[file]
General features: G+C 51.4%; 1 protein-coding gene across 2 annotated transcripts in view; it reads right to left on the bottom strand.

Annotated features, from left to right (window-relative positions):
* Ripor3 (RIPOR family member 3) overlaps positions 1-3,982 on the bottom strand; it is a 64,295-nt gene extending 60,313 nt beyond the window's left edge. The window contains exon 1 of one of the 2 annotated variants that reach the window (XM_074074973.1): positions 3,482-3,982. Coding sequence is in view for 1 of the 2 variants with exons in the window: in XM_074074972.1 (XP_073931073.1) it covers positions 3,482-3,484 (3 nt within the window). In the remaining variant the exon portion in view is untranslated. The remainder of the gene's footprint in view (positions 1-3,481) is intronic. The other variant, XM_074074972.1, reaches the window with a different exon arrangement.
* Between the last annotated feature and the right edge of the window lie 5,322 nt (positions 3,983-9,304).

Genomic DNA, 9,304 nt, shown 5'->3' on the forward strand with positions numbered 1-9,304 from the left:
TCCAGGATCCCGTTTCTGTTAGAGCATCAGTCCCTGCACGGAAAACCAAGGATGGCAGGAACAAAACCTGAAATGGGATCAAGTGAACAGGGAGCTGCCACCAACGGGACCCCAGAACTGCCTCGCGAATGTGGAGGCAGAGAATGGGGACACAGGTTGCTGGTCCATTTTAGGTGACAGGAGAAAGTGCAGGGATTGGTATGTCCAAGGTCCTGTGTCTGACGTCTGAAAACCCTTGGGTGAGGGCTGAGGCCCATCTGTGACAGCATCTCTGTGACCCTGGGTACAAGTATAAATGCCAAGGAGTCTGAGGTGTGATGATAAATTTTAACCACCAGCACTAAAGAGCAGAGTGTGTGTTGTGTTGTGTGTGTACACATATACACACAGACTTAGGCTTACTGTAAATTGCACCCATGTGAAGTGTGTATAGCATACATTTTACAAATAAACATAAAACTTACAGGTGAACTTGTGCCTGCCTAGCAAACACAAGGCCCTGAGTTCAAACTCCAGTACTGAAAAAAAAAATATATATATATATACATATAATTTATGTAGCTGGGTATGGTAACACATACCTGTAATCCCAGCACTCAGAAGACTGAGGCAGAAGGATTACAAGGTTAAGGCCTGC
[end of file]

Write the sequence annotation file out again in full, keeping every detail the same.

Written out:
General features: G+C 51.4%; 1 protein-coding gene across 2 annotated transcripts in view; it reads right to left on the bottom strand.

Annotated features, from left to right (window-relative positions):
* Ripor3 (RIPOR family member 3) overlaps positions 1-3,982 on the bottom strand; it is a 64,295-nt gene extending 60,313 nt beyond the window's left edge. The window contains exon 1 of one of the 2 annotated variants that reach the window (XM_074074973.1): positions 3,482-3,982. Coding sequence is in view for 1 of the 2 variants with exons in the window: in XM_074074972.1 (XP_073931073.1) it covers positions 3,482-3,484 (3 nt within the window). In the remaining variant the exon portion in view is untranslated. The remainder of the gene's footprint in view (positions 1-3,481) is intronic. The other variant, XM_074074972.1, reaches the window with a different exon arrangement.
* Between the last annotated feature and the right edge of the window lie 5,322 nt (positions 3,983-9,304).

Genomic DNA, 9,304 nt, shown 5'->3' on the forward strand with positions numbered 1-9,304 from the left:
TCCAGGATCCCGTTTCTGTTAGAGCATCAGTCCCTGCACGGAAAACCAAGGATGGCAGGAACAAAACCTGAAATGGGATCAAGTGAACAGGGAGCTGCCACCAACGGGACCCCAGAACTGCCTCGCGAATGTGGAGGCAGAGAATGGGGACACAGGTTGCTGGTCCATTTTAGGTGACAGGAGAAAGTGCAGGGATTGGTATGTCCAAGGTCCTGTGTCTGACGTCTGAAAACCCTTGGGTGAGGGCTGAGGCCCATCTGTGACAGCATCTCTGTGACCCTGGGTACAAGTATAAATGCCAAGGAGTCTGAGGTGTGATGATAAATTTTAACCACCAGCACTAAAGAGCAGAGTGTGTGTTGTGTTGTGTGTGTACACATATACACACAGACTTAGGCTTACTGTAAATTGCACCCATGTGAAGTGTGTATAGCATACATTTTACAAATAAACATAAAACTTACAGGTGAACTTGTGCCTGCCTAGCAAACACAAGGCCCTGAGTTCAAACTCCAGTACTGAAAAAAAAAATATATATATATATACATATAATTTATGTAGCTGGGTATGGTAACACATACCTGTAATCCCAGCACTCAGAAGACTGAGGCAGAAGGATTACAAGGTTAAGGCCTGC